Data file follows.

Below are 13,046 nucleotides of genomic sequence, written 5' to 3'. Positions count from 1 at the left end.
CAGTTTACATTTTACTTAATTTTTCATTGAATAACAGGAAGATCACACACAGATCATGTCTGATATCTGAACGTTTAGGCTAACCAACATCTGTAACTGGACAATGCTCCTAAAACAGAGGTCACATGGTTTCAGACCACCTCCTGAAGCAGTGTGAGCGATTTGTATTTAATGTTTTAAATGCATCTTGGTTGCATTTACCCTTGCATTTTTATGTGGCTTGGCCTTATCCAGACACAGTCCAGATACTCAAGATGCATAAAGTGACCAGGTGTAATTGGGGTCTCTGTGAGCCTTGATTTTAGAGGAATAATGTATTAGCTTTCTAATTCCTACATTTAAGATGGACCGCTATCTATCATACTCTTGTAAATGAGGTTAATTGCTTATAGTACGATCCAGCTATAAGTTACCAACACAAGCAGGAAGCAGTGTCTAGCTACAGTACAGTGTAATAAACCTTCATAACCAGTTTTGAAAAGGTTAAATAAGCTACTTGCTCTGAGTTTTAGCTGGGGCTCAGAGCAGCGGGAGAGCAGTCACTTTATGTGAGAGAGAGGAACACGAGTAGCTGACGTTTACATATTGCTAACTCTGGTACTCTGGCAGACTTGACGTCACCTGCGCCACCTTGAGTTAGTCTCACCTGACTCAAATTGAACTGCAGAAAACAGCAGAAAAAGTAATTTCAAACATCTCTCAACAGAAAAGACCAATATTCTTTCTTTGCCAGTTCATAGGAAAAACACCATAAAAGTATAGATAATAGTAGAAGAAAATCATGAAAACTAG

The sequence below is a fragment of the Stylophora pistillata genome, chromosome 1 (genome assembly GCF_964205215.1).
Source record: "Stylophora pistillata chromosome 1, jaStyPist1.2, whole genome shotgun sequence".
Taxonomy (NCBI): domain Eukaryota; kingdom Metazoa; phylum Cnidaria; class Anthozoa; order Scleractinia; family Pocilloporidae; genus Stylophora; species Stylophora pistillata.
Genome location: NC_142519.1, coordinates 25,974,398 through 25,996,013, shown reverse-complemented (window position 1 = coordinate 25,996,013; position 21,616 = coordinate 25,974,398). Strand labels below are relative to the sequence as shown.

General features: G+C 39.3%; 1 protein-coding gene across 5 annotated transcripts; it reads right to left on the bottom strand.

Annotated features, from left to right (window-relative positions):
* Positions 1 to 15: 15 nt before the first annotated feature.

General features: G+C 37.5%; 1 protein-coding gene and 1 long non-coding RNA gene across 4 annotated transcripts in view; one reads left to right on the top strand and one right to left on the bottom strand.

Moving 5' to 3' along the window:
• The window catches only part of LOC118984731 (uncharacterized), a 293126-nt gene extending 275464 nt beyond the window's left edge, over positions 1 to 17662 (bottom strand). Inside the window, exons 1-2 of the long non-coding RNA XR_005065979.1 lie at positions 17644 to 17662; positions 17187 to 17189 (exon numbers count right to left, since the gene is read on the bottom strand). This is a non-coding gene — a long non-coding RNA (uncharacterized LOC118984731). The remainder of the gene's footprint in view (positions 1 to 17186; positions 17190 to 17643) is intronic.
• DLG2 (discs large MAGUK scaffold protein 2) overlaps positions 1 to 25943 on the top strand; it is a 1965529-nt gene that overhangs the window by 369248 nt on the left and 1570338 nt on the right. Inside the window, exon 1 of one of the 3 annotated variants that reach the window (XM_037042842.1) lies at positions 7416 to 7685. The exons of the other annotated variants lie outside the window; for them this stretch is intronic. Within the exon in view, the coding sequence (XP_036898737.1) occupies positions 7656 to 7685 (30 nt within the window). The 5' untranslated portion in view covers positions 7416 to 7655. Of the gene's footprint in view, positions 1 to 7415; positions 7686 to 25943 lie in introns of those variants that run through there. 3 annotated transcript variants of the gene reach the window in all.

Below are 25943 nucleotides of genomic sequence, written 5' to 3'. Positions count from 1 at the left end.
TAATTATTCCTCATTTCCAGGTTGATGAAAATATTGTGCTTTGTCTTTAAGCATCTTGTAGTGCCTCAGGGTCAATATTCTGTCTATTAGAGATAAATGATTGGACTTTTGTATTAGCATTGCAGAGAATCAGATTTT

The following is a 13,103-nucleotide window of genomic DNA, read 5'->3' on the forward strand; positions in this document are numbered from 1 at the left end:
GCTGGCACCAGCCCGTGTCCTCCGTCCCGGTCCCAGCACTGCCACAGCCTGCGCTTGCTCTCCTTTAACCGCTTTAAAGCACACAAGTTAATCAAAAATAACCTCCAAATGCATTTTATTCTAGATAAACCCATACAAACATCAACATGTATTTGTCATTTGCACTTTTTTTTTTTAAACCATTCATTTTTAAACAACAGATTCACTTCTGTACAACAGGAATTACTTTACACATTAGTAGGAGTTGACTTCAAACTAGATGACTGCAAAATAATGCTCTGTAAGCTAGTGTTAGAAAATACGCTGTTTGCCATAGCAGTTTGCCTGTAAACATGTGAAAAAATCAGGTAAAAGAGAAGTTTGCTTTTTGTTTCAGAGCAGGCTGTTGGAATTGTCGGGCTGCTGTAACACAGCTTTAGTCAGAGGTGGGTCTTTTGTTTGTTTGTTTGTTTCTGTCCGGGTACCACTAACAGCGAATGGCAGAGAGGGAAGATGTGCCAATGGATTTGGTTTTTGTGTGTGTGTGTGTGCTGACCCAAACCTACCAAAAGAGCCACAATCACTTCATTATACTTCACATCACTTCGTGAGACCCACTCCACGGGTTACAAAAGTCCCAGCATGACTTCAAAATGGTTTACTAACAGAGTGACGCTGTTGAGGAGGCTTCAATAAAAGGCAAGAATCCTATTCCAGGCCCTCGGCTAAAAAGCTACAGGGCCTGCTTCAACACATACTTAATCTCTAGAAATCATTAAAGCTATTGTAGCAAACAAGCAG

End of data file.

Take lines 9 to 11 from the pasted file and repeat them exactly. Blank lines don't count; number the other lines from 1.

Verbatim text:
* Positions 1 to 15: 15 nt before the first annotated feature.

General features: G+C 37.5%; 1 protein-coding gene and 1 long non-coding RNA gene across 4 annotated transcripts in view; one reads left to right on the top strand and one right to left on the bottom strand.

Moving 5' to 3' along the window: